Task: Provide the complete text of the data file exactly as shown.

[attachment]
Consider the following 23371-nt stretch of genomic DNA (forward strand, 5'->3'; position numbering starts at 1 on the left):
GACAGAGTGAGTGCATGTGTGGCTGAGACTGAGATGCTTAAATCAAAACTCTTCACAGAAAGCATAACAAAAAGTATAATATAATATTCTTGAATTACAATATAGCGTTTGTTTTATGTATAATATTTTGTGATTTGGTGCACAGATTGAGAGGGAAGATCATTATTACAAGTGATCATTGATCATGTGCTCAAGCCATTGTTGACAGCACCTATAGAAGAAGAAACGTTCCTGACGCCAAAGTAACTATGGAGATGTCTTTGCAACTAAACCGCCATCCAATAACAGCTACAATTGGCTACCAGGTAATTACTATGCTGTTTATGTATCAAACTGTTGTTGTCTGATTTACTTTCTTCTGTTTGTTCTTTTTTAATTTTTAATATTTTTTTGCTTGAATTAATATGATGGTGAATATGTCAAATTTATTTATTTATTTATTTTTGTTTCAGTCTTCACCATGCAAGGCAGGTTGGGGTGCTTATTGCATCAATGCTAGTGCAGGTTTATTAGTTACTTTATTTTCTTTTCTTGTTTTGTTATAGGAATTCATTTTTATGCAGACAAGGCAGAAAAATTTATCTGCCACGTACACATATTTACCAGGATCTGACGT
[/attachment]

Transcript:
Consider the following 23371-nt stretch of genomic DNA (forward strand, 5'->3'; position numbering starts at 1 on the left):
GACAGAGTGAGTGCATGTGTGGCTGAGACTGAGATGCTTAAATCAAAACTCTTCACAGAAAGCATAACAAAAAGTATAATATAATATTCTTGAATTACAATATAGCGTTTGTTTTATGTATAATATTTTGTGATTTGGTGCACAGATTGAGAGGGAAGATCATTATTACAAGTGATCATTGATCATGTGCTCAAGCCATTGTTGACAGCACCTATAGAAGAAGAAACGTTCCTGACGCCAAAGTAACTATGGAGATGTCTTTGCAACTAAACCGCCATCCAATAACAGCTACAATTGGCTACCAGGTAATTACTATGCTGTTTATGTATCAAACTGTTGTTGTCTGATTTACTTTCTTCTGTTTGTTCTTTTTTAATTTTTAATATTTTTTTGCTTGAATTAATATGATGGTGAATATGTCAAATTTATTTATTTATTTATTTTTGTTTCAGTCTTCACCATGCAAGGCAGGTTGGGGTGCTTATTGCATCAATGCTAGTGCAGGTTTATTAGTTACTTTATTTTCTTTTCTTGTTTTGTTATAGGAATTCATTTTTATGCAGACAAGGCAGAAAAATTTATCTGCCACGTACACATATTTACCAGGATCTGACGT